Infants whose mothers receive influenza vaccines during pregnancy are less likely to be infected with flu or hospitalised for respiratory illnesses in their first six months of life, suggests a new study.
Young children are at higher risk of complications from infection with the influenza virus but are ineligible to be vaccinated until age 6 months.
Angelia A. Eick of the Armed Forces Health Surveillance Center and colleagues conducted a non-randomized observational cohort study on Navajo and White Mountain Apache Indian reservations, where children have a higher rate of severe respiratory infection than the general population. group of 1,169 women who delivered babies during one of three influenza seasons completed questionnaires about demographics, vaccination status of all family members and flu risk factors.
A total of 1,160 mother-infant pairs then gave blood samples that were assessed for flu antibody presence. Mothers completed a second questionnaire at the end of the flu season and surveillance was conducted throughout to track new influenza-like illnesses.
During the flu season following their birth, 193 (17 percent) of infants were hospitalised for influenza-like illness, 412 (36 percent) had only an outpatient visit for a respiratory cause and 555 (48 percent) had no flu- or flu-like episodes.
Infants whose mothers were vaccinated had a 41 percent lower risk of laboratory-confirmed influenza virus infection and a 39 percent reduced risk of hospitalisation from influenza-like illness. In addition, those with blood samples available had higher levels of flu antibodies at birth and at 2 to 3 months than babies born to unvaccinated women.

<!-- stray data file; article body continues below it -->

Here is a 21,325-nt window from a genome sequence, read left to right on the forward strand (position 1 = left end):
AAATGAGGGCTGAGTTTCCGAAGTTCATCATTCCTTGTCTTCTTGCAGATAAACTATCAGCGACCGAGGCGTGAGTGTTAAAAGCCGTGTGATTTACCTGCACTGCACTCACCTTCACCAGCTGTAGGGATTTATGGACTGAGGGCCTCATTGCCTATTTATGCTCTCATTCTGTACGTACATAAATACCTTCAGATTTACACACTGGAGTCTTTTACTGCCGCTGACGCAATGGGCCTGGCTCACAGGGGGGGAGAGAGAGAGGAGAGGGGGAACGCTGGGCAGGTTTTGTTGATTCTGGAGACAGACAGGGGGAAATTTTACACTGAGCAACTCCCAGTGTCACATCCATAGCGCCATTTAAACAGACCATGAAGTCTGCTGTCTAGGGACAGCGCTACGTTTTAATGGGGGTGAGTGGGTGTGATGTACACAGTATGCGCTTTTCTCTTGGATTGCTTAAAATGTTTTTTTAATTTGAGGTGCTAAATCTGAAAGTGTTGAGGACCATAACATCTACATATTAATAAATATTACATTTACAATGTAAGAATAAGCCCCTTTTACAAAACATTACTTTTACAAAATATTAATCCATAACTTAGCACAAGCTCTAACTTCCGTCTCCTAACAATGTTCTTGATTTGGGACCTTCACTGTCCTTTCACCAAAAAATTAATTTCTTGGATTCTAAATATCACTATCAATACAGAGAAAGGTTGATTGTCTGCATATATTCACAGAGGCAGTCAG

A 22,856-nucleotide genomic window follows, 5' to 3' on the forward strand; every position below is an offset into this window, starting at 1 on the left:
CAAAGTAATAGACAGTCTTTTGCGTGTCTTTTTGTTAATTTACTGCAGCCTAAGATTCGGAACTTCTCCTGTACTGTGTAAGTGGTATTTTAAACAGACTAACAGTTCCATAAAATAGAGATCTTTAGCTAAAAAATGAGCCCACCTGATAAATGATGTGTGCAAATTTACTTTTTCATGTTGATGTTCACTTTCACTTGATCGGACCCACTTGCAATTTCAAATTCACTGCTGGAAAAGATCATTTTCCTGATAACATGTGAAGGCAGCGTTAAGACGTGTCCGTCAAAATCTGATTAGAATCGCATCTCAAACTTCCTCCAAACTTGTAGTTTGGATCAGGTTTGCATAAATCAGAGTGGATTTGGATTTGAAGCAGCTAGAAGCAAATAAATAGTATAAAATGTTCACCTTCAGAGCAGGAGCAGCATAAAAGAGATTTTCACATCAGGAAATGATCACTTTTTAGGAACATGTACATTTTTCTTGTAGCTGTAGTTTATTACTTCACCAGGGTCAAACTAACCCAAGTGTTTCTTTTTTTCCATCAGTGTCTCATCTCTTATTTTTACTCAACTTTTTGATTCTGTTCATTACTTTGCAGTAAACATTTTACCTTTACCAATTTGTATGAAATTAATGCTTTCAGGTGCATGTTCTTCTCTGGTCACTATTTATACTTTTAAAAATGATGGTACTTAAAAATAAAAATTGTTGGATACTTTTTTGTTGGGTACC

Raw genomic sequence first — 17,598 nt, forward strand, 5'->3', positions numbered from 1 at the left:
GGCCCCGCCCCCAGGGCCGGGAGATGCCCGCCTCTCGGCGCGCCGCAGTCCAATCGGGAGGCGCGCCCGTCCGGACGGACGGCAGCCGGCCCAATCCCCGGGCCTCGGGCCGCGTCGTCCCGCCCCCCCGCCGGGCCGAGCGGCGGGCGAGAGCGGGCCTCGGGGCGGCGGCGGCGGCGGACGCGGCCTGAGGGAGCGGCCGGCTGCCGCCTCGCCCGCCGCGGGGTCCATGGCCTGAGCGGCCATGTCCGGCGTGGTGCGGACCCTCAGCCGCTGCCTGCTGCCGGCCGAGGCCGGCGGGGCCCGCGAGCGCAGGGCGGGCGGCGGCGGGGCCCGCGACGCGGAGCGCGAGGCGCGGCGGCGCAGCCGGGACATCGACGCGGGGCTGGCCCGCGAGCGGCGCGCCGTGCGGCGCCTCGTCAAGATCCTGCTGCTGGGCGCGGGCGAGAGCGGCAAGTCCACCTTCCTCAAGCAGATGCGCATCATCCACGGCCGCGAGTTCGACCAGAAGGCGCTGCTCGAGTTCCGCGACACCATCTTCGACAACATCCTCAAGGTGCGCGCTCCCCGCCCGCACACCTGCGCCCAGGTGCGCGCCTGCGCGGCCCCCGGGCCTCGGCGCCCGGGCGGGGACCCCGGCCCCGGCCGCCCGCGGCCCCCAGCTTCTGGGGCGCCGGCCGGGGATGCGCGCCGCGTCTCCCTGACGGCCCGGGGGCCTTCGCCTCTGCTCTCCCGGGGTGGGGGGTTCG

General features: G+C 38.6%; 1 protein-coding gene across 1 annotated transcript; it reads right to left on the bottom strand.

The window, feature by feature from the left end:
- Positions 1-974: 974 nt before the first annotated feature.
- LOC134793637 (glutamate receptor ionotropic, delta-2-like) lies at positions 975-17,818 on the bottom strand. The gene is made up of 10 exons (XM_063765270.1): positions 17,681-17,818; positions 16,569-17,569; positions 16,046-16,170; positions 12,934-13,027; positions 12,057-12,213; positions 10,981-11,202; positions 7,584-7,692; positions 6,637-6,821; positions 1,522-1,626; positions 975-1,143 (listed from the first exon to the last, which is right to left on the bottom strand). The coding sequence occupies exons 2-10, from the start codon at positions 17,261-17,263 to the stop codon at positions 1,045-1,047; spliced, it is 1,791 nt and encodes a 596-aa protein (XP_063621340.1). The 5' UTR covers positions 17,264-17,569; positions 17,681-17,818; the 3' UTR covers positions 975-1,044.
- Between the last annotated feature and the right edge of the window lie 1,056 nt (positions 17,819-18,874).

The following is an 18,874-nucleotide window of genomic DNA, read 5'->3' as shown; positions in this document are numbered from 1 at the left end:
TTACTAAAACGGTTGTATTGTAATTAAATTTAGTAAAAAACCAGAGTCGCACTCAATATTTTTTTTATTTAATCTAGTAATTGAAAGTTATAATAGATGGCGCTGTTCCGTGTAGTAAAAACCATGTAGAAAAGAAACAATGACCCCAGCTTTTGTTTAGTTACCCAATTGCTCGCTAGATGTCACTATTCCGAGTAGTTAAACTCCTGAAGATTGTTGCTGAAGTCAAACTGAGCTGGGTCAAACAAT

"These findings are particularly relevant with the emergence of 2009 pandemic influenza A (H1N1) virus, which had a substantial impact on pregnant women and high hospitalisation rates among young infants," the authors wrote.ustin R. Ortiz and Kathleen M. Neuzil of the University of Washington wrote: "The burden of influenza among pregnant women, the excellent safety profile of the vaccine and the reliable immunogenicity of trivalent inactivated influenza vaccine in this group support a recommendation that all pregnant women receive influenza vaccine to decrease complications of influenza disease during their pregnancies."
"The additional benefits of maternal influenza vaccination to the newborn, as demonstrated in the Bangladesh and White Mountain and Apache Navajo communities, should catalyze efforts to improve vaccination rates in countries with existing maternal immunization recommendations," they concluded.
The findings were published in the Archives of Pediatrics and Adolescent Medicine, one of the JAMA/Archives journals.